Travelling through these forests day by day is unique from many points of view; for instance, the bush simply throbs with wild life of all kinds. Moose, caribou and deer, fox and mink, an odd she-bear turns up in search of her cub which has been trapped to serve as a camp pet. The insects would seem to number so many to the square inch, they swarm and hum all the time, night and day, especially the mosquito.
The other day as I was walking along the "right of way" from camp to camp, I found two dogs belonging to one of the Government engineers, that had strayed about ten miles out of their way; they knew me at once, so I encouraged them to follow on in the direction of home. They were big husky dogs, strong and powerful through the exercise and work they have to do in the winter by pulling sleigh loads. We had gone about two miles together, when a huge timber wolf crossed the "grade" from the north side and stood confronting me at the edge of the bush, a few yards off. I had always dreaded meeting a wolf, yet here was one, the dread of the bush, real and live, glowering at me; strangely enough at that moment all fear and dread had gone. Walking on, getting nearer and nearer (of course had I had a rifle I would have shot him), I was hoping every second that the dogs would soon draw level with me; when they did, I was surprised that they did not show any signs of putting the wolf to flight. I had not long to wait, for in an instant they had caught the scent of the wolf-trail and were both of them leaping and bounding in hot pursuit of Mr. Wolf away into the bush. They plunged and delved at lightning [123/124] speed until they got out of sight. After being away for a while they came back barking and panting and looking up into my face with an expression as if to convey that all the danger was past. It's unlikely that one wolf would tackle a person unless very hungry, but they are not pleasant to meet because you can never tell how hungry they are or how many are lurking behind in the pack. Every day brings new evidences of God's gracious and tender care in the work, it is only proof after proof that the work lies near His own heart.
I have found a knowledge of ambulance work useful; as already said, the hospitals are about thirty miles apart, and just where an accident might occur may be as far as possible from the doctor. It so happened last week. It was at a camp of about 125 men. They were stopping work for the day, and while a dinkey train was proceeding in the direction of camp, an unfortunate fellow, thinking to accelerate his speed camp-ward, tried to jump the last but one pedlar dirt car; he missed it somehow, and was thrown among the wheels of the last car, his feet and legs were badly torn and lacerated. The doctor arrived about an hour and a half after the accident. He said that the first-aid treatment had saved the poor fellow's life, as the applied turnkey had stopped the haemorrhage. That was Friday evening, and on the following Sunday, farther east, the same doctor and I helped to bury a navvy who had been drowned in one of the great lakes. I read eloquent sermons from the little graveyards, planted every so many miles apart and hidden away beneath the big, sobbing pines of the lonely forest--ten in one, twenty in another, all brave men who have given their lives as the price of a railroad. Soldiers they have been without the red coat and show, but with all the grim and deadly realities of war--war with a stubborn enemy--rock, muskeg, forest.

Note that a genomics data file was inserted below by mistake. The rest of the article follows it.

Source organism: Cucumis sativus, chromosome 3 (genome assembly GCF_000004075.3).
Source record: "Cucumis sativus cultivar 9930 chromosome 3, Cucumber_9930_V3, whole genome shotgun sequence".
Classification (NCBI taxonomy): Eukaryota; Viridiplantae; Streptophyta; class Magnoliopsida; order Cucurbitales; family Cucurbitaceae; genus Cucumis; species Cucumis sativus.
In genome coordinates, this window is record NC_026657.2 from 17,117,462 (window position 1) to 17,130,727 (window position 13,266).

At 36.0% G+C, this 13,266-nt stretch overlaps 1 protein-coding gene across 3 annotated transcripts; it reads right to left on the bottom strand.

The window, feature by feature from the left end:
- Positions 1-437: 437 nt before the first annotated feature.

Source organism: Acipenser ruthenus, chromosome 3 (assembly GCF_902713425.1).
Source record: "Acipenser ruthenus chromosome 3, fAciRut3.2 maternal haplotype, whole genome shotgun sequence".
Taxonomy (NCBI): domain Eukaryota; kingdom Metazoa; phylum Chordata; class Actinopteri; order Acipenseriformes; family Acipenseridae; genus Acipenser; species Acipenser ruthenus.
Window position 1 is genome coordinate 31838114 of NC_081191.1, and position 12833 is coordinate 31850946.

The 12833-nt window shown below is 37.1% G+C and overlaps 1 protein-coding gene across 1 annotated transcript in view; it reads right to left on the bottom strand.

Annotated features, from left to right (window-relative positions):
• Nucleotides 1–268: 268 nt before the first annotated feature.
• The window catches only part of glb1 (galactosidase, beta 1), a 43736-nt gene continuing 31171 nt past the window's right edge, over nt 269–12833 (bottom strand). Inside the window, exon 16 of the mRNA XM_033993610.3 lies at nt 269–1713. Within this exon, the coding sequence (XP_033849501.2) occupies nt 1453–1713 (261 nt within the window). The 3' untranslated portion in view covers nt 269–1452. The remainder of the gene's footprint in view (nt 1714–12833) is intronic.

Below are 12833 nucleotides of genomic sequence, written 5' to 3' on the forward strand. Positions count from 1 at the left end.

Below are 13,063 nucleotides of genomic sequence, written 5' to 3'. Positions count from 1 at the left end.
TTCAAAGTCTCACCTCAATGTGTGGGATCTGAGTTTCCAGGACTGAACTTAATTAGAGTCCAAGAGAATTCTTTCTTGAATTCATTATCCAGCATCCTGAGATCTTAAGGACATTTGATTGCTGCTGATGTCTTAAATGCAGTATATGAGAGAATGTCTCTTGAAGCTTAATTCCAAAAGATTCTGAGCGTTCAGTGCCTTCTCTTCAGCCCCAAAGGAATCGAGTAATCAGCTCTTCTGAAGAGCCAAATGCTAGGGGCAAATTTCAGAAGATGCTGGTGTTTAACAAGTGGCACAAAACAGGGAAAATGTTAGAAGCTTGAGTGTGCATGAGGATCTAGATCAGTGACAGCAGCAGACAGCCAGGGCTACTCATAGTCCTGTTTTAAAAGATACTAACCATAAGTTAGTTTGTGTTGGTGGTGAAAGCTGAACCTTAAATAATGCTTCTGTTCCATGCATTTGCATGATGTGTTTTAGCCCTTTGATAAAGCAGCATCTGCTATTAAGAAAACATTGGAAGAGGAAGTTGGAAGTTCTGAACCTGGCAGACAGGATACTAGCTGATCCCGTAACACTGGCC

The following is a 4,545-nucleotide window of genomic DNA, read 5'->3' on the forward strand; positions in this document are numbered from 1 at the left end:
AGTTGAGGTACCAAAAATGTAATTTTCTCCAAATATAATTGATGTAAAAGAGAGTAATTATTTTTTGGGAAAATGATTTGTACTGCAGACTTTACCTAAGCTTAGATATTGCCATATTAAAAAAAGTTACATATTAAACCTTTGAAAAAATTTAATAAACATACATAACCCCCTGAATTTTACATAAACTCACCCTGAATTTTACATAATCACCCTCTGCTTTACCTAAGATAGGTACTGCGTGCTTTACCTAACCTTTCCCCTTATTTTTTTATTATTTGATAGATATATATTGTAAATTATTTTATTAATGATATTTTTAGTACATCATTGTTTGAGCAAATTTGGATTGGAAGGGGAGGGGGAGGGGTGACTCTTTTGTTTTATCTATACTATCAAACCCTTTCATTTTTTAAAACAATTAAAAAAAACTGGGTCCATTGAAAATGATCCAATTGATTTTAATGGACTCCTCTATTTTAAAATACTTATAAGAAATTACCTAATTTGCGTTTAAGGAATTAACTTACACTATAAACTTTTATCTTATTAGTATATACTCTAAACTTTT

God's spirit is working in the hearts of the men, giving them a keen interest in spiritual things; there has been abundant evidence of this. One striking instance came before me a little time ago, while driving to one of the camps from the nearest C.P.R.. station. Along with the driver on the front [124/125] seat of the "democrat" (a light, four-wheel spring rig to carry four persons) sat one of the "black gang" from one of the camps; he was making the journey to seek fresh work. I did not remember seeing him before, but he evidently knew me, for he said that he had been to one of the camp services eighty miles farther west. He did nearly all the talking during the fifteen mile drive; I confess at first I hardly took him seriously, but soon found that he was in real earnest. The chief point of his story was that since the camp service he attended he had grown most miserable and "sick of the whole thing". He besought that I spend some quiet time with him and explain "more fully" God's plan of salvation. "My life is without a purpose, I don't seem to accomplish anything or arrive anywhere; I just drift on and on, hoping some day that things will suddenly change; but they get worse and worse and I am helpless to put them right. The certainty of that vast eternity beyond, and wrapt up in it, man's destiny, worries me night and day. I have sought help from others, won't you try to help me? if I can only get put right I would be willing to give my life to preaching it." Here was a man "thirsting" in the Bible sense. The trouble with the people nowadays is that they are satisfied to drink, drink, drink at the broken cisterns of the world, and never be satisfied. Satan's object is to keep the spiritual palate moist lest people should thirst for the living water of Life. Christ says, "If any man thirst, let him come unto Me and drink". Arm-in-arm, out from the camp, away into the woods together we walked and talked. I realised that the eternal destiny of that soul may swing on the time we were together, so it must be spent by God's help profitably. God's plan (as best I knew) I delivered unto him until the horses were "hitched up" ready to convey him away on the return journey. Before we separated he accepted some helpful books to read, then I prayed fervently for him and placed him trustfully in the tender mercies of our God who delights to save. The religion of Jesus Christ and the salvation He gives fits the hearts of men of every creed and denomination, and all attend the camp services--this thirsty soul belonged to the R.C. Church.